Kefir does not react well to metals, so I avoid contact with any metals.  I use glass mason jars, plastic mason jar lids (found near mason jars in the store), a plastic canning jar sized funnel, and to strain my grains I use my plastic salad spinner insert.

My process:

*Place grains in jar.  Add milk (I alternate between whole milk and lower fat milks, because kefir grains like animal fats, so I cannot consistently use low-fat milks).

*Let sit for 24 hours or so.  I cover with a cloth rubber-banded to the top, keeping it out of direct sunlight.  Sometimes it sits for 12 hours, sometimes it’s 36.  It depends.

*When the kefir is ready the grains have typically floated to the top and it has the consistency of buttermilk.  At that point I get out a clean mason jar, strain my new kefir into that jar (you can refrigerate your new kefir at this point).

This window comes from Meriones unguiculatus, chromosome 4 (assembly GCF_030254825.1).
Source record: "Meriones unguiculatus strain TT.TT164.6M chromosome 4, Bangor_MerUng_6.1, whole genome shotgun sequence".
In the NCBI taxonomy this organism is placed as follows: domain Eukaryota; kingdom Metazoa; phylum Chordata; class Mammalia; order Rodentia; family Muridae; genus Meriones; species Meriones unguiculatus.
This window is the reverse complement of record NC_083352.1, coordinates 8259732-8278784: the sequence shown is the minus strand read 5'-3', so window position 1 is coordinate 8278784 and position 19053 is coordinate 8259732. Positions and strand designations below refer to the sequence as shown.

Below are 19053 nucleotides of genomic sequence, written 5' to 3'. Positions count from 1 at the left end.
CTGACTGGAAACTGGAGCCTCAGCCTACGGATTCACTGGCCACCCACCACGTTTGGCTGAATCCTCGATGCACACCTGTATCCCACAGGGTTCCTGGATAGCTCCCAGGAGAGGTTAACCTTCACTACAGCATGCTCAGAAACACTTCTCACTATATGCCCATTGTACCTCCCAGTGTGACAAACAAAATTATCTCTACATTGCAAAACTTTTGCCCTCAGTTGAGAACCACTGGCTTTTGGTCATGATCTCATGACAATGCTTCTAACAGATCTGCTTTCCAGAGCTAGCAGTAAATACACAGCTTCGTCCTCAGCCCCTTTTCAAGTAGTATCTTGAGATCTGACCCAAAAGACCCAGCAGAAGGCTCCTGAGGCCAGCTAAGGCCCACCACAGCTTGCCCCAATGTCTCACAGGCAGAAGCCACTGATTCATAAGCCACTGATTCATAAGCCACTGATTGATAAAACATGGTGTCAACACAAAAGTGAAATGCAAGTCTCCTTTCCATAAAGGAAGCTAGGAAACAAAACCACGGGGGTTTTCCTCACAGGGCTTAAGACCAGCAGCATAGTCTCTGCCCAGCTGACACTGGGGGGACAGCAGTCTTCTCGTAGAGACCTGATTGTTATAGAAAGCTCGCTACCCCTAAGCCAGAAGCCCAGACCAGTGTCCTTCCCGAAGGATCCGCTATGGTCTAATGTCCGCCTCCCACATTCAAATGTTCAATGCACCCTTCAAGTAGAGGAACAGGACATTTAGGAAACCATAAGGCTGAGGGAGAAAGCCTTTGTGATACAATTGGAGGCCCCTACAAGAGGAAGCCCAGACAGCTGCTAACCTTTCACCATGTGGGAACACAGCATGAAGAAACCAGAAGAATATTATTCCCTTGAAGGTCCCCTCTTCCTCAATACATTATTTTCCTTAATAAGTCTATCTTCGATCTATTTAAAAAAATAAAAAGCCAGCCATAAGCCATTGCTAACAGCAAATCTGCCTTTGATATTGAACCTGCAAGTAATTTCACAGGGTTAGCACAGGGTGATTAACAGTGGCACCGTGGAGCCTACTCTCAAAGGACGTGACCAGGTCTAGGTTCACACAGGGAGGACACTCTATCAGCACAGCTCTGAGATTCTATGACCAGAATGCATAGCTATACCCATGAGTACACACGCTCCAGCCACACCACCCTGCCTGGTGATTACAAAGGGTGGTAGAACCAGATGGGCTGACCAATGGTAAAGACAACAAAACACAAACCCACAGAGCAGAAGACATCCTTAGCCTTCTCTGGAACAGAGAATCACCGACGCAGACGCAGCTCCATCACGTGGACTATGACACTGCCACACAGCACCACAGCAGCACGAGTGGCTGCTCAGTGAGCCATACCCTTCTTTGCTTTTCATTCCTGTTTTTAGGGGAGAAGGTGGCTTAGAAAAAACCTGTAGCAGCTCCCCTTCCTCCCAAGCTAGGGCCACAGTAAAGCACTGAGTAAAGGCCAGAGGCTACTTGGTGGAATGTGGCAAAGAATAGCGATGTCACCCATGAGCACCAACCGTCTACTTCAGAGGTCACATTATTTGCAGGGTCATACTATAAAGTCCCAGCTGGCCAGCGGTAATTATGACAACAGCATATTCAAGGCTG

*All the original grains will be in my strainer.  I then put them back into my original kefir container, add milk, and go back to step one.  About once a week I start a fresh new mason jar.

*Before refrigerating your new kefir, you can ferment it without the grains for an extra 6 hours to increase it’s culture time.  Refrigerate and enjoy at that point.

A few extra tips:

*You should not use ultra-pasteurized milk (many organic milks you find on the grocery store shelf are ultra-pasteurized)

*You gotta keep out of sunlight, but you shouldn’t put in a cabinet that does not have constant air exchange.  Healthy kefir needs healthy air!

*Beware, because it’s a fermented product, fruit flies will be attracted to it.  Keep covered with a cloth or cheese cloth and sealed from any yucky pests that want to infiltrate your fermented goodness.

keifer photo